HURST -- Steve Anderson, owner and lead barber at Head Quarters, said frustration is growing over the planned closing and demolition of the Hurstview Drive bridge.
He isn't concerned that he'll lose the 35 percent of his clients who live south of Airport Freeway, only that they'll come less often because of the inconvenience of alternate routes to his shop in the 1800 block of Hurstview Drive.
He just knows that his customers are going to complain about it.
"Precinct Line is too crowded and Norwood is too crooked," he said.
North Tarrant Express Mobility Partners and Bluebonnet Contractors have changed the date for the bridge's 12-month closure about half a dozen times since construction began on the $2.5 billion project in 2010.
Now they're shooting for April 16 or soon thereafter.
The Hurstview Drive bridge will be demolished after a new walkway is finished and the old walkway east of the bridge is demolished.
Schedule changes are the nature of the beast for projects as dynamic as the North Tarrant Express, which involves the reconstruction of Northeast Loop 820 and Airport Freeway from Interstate 35W in Fort Worth to the Texas 121/183 split in Bedford and Euless, NTE spokesman Robert Hinkle said.
"Everything hinges on something else, where we have resources in the corridor and where they're being moved at any time," he said.
Head Quarters barber Dee Covington said repeated postponements of the bridge closing don't bother her. The longer it takes, the better she likes it.
"I won't feel frustrated until it closes," said Covington, who uses the bridge at least four days a week for work. "Then, I might cry."
City spokeswoman Ashleigh Whiteman said she's eager for the day to come so the confusion will end.
"I think it's safe to say that when people see the pedestrian bridge is completely demolished, don't expect to drive across Hurstview, because part of it will be gone," she said.
Of the 10 traffic bridges involved in the 13.5-mile project, Iron Horse Boulevard in North Richland Hills is the only other one that will be closed before the project's 2015 finish. The Rufe Snow Drive bridge will be the least affected, needing only minor adjustments.
Built in 1967, the two-lane Hurstview bridge is 205.1 feet long, according to uglybridges.com.
When it reopens, it will have four lanes and be almost 92 feet longer, Hinkle said.
The bridge "has been the biggest mystery since this project started," Hinkle said. "One of the first rumors we heard was that people thought the bridge would go away permanently. We don't know where that one came from, but we've tried to dispel it."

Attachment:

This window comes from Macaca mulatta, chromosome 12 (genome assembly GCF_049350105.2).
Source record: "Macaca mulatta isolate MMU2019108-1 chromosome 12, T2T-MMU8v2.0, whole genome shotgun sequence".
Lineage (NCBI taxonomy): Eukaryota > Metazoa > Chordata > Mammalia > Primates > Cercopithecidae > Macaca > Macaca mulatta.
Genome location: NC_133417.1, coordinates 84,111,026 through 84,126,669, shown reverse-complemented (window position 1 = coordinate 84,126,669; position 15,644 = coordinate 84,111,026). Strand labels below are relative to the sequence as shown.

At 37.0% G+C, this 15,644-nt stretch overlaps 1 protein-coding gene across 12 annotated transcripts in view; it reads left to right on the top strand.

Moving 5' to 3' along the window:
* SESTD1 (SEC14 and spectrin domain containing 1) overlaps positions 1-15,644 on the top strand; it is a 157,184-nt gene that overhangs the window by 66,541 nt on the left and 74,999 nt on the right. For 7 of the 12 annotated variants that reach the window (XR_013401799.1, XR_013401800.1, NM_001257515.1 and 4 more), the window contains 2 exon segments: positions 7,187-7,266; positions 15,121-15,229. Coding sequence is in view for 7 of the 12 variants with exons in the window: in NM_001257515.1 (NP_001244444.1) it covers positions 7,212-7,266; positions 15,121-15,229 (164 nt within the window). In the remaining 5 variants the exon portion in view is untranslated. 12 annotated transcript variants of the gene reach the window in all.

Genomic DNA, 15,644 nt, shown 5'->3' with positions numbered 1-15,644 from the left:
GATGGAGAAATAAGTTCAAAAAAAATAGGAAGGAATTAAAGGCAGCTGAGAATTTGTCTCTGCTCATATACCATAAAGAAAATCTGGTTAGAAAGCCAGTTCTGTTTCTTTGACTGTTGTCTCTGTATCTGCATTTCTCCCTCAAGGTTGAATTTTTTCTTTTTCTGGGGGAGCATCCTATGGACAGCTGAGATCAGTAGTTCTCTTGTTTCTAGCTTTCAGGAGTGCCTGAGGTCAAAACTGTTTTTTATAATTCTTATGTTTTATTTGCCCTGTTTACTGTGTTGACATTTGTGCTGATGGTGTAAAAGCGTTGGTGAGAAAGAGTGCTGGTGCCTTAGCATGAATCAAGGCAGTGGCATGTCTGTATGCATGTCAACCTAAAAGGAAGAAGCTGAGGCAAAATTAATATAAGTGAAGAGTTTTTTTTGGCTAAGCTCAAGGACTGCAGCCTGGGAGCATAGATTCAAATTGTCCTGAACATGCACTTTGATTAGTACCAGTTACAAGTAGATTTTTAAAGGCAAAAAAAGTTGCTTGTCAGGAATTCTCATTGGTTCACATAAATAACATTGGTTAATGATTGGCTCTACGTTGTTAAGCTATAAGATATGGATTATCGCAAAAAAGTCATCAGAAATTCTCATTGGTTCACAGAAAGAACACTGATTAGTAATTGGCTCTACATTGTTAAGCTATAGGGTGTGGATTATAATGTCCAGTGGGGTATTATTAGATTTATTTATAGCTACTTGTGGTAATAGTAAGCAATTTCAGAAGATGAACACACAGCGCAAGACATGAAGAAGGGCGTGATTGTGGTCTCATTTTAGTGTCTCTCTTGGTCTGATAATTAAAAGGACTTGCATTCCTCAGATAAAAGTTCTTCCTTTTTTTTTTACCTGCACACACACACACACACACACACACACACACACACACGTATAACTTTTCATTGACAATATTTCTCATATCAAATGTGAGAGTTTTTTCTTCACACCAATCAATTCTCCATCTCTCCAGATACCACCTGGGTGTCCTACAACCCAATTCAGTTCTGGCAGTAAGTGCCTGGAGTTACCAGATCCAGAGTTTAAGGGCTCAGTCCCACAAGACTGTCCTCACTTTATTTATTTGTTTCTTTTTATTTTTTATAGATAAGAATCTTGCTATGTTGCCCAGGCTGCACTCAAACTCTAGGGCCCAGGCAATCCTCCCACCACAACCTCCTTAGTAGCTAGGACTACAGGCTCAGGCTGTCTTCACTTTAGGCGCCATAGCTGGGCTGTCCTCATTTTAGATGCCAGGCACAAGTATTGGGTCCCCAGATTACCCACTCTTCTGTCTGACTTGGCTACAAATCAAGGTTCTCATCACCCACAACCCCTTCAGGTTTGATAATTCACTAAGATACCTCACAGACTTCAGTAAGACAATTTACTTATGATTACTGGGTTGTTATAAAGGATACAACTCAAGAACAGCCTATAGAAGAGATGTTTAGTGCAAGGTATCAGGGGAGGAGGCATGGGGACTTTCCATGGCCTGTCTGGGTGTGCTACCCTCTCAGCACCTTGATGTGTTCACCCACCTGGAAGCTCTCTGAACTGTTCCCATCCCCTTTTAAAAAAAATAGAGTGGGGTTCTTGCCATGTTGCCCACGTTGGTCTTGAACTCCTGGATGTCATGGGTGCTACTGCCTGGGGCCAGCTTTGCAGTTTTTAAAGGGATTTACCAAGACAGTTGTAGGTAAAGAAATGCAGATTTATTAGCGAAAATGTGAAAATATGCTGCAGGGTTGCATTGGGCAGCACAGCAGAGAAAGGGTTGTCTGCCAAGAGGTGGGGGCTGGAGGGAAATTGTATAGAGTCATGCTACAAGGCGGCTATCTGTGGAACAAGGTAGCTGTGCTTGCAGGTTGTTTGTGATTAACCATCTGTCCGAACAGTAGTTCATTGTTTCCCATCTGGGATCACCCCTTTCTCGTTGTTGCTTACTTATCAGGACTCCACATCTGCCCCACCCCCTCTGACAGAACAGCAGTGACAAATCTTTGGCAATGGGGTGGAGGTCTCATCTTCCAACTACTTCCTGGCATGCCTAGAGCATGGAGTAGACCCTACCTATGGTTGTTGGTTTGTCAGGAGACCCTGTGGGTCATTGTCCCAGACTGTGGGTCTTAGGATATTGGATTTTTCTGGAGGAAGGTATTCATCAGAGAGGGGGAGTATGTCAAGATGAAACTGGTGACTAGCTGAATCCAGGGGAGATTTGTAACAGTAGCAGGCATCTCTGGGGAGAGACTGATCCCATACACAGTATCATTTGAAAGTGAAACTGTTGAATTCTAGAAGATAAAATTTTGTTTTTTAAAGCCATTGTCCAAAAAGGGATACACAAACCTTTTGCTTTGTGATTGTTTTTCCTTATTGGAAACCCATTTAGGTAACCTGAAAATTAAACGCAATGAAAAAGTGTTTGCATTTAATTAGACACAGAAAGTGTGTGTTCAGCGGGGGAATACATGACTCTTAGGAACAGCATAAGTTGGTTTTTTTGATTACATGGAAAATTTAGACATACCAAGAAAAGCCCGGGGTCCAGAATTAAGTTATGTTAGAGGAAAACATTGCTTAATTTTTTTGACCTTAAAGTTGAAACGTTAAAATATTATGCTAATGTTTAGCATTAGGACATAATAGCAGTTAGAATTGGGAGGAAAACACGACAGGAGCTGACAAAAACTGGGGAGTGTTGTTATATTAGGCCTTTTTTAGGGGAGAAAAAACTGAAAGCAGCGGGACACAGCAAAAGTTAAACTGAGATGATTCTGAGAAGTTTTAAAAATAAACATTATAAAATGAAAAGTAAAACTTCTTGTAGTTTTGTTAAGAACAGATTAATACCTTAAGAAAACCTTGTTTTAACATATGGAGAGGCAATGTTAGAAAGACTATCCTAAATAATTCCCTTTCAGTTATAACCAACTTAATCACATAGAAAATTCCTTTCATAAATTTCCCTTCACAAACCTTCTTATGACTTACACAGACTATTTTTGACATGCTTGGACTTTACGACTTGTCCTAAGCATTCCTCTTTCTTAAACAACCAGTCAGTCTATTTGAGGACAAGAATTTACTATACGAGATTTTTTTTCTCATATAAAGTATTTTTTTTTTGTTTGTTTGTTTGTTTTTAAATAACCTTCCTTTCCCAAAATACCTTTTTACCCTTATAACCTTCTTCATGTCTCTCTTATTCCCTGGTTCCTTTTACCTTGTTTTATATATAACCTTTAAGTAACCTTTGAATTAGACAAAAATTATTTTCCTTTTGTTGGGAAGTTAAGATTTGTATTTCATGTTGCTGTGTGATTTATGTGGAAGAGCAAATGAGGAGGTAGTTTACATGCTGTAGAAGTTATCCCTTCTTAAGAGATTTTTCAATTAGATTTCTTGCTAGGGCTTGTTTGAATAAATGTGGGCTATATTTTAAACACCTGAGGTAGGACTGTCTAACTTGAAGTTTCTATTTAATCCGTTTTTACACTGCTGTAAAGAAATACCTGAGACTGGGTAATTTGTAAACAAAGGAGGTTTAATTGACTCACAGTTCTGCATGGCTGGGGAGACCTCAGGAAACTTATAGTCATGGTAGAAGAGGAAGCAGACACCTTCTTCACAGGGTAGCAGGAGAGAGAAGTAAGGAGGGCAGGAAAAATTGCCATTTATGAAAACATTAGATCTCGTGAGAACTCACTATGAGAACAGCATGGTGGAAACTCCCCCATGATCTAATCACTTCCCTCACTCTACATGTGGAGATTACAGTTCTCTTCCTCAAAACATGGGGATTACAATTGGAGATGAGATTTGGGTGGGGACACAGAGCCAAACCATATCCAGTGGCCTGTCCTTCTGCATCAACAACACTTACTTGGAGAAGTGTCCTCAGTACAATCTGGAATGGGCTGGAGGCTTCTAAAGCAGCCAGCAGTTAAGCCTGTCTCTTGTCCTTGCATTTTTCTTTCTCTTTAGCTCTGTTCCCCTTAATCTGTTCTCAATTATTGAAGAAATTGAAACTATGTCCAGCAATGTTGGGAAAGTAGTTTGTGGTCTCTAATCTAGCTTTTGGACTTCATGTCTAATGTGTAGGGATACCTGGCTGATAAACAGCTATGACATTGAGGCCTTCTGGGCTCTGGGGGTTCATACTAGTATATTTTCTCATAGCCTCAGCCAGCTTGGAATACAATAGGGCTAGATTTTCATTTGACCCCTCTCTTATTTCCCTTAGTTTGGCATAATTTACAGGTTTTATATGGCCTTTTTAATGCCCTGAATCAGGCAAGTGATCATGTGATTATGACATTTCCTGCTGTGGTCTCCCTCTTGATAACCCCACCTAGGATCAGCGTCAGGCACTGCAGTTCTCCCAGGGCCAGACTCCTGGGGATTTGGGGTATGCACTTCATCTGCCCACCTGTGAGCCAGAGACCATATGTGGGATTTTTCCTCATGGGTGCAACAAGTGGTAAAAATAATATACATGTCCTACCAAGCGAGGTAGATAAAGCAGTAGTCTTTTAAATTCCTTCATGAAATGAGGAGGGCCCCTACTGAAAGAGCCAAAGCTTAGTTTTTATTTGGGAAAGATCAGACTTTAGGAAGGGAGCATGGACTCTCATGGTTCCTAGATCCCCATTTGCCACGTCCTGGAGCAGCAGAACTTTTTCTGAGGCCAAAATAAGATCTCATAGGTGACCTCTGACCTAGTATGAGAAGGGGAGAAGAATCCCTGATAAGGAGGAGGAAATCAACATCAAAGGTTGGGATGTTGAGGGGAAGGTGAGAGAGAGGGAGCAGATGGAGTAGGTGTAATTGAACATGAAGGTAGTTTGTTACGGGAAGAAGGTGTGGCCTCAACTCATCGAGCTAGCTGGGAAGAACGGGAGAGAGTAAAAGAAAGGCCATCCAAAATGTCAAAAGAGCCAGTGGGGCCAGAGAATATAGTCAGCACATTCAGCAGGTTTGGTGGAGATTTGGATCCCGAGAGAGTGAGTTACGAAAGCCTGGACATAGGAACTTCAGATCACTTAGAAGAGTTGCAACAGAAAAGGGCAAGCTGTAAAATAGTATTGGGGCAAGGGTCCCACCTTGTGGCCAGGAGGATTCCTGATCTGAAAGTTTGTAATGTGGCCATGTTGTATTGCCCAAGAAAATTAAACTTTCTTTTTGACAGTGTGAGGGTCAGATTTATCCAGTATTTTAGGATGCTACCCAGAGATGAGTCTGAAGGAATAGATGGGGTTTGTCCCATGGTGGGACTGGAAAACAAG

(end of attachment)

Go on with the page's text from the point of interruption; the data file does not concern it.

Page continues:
Unfortunately, one of the frequently changing signs intended to inform users about the bridge recently reignited that rumor.
"One time the sign on one end of the bridge said it would close on a certain date and be closed for a year," Covington said. "The sign on the other end of the bridge said it would be closed permanently."
City Hall's phones lit up, Whiteman said.
"We were deluged with calls from residents who thought the bridge was going away forever, because the sign said 'permanently,'" Whiteman said. "Hurstview is one of the major connectors north to south and its closure will impact a significant number of residents."
When the bridge is being reconstructed, 31-year resident Dr. David Meyer fears that extra traffic on Precinct Line Road and Norwood Drive will create gridlock.
"It's going to be terrible for a year, and the good people of Hurst have to suffer," he said. "When I first used that bridge, there would be one other car on it at most. Now there are dozens of other cars every time I cross."
Hurst Public Works Director Ron Haynes agreed that traffic will increase on Precinct Line and Norwood when the bridge closes, but he predicted that the effect won't be as dramatic as some believe.
"We're planning on adjusting the signals on Precinct Line to accommodate the additional traffic," he said.
This report includes material from the Star-Telegram archives.
Terry Evans, 817-390-7620